How to translate text using browser tools
1 October 2012 SEM Studies on Tracheids of Lycopodiaceae; Observations on Adaptations in Phylloglossum
Sherwin Carlquist, Edward L. Schneider, Kevin F. Kenneally
Author Affiliations +

Scanning electron microscope (SEM) studies of stem and strobilus longisections of Huperzia, Lycopodium, and Phylloglossum were undertaken to explore ultrastructure of pit membranes in tracheids. The membranes do not characteristically have pores and may often lack evidence of cellulosic fibrils. Some pit membranes in Lycopodium did show cellulosic fibrils. Porose membranes were seen in some tracheids, an appearance probably related to scraping away of layers in pit membranes by the sectioning process, or in other cases, artifact formation. Metaxylem tracheids have wide borders on pits. Truly “reticulate” metaxylem tracheids are few. Protoxylem tracheids have helices with borders in Huperzia and Lycopodium, but in Phylloglossum protoxylem annuli and helices are non-bordered. Phylloglossum, which appears nested in Huperzia, lacks metaxylem and has numerous other adaptations to the distinctive ephemeral vernal bogs of Australia and New Zealand, similar to those in Droseraceae and Orchidaceae.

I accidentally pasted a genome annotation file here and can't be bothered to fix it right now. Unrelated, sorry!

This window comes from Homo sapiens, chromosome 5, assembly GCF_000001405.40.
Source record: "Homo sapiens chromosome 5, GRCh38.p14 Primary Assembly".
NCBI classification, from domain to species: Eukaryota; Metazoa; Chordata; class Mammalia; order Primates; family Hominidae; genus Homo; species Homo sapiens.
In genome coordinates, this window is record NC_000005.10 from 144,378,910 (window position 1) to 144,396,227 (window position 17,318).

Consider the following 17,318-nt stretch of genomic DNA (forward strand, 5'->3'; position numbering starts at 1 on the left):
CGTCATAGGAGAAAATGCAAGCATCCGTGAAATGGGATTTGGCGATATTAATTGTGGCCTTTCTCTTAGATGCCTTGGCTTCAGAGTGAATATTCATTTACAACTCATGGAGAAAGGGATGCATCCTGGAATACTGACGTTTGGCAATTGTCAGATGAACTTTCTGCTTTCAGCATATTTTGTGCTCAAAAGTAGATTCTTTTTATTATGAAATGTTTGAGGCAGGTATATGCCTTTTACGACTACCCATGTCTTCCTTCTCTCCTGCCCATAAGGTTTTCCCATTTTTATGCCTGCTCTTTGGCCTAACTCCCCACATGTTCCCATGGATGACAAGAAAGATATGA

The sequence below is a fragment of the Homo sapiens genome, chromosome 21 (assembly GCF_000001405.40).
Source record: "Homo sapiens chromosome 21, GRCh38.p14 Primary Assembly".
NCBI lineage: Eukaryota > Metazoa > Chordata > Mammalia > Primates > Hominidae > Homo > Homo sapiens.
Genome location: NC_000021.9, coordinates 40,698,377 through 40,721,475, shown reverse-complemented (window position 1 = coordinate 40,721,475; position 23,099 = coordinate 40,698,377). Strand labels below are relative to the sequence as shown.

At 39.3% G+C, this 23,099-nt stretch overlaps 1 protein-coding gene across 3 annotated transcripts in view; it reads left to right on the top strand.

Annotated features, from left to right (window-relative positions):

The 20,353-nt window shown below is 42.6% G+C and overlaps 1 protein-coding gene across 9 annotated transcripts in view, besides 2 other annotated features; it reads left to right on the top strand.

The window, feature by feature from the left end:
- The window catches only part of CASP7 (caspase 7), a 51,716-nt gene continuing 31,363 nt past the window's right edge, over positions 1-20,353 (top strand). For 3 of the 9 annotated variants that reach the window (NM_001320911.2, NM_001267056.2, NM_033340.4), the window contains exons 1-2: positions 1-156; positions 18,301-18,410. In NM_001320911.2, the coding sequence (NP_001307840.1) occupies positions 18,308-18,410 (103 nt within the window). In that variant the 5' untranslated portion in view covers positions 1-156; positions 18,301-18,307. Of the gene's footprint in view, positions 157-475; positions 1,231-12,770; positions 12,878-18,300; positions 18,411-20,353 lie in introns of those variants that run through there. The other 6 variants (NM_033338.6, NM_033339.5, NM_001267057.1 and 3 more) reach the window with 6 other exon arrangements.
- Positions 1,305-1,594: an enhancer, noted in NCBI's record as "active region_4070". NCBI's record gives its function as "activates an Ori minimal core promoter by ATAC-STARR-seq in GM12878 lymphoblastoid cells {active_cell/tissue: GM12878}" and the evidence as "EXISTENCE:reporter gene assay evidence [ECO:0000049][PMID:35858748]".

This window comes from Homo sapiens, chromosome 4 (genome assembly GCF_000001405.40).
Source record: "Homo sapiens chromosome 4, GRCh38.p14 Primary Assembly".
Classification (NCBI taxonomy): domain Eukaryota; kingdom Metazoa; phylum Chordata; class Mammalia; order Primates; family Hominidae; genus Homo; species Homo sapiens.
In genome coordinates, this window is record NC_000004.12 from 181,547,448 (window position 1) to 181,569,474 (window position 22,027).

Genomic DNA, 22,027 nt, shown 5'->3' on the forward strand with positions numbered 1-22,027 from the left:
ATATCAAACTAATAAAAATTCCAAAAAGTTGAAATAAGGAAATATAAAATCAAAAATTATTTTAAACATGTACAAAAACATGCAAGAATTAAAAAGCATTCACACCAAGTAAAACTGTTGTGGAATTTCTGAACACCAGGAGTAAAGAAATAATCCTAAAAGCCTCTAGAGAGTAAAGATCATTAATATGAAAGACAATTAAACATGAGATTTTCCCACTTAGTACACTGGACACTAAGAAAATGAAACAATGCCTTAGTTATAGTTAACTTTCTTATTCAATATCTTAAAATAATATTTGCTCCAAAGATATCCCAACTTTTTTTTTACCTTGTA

2012, American Fern Society
Sherwin Carlquist, Edward L. Schneider, and Kevin F. Kenneally "SEM Studies on Tracheids of Lycopodiaceae; Observations on Adaptations in Phylloglossum," American Fern Journal 102(4), 273-282, (1 October 2012).
Published: 1 October 2012
adaptation to fire
pit membranes
tracheid ultrastructure
vernal bogs
Get copyright permission
Back to Top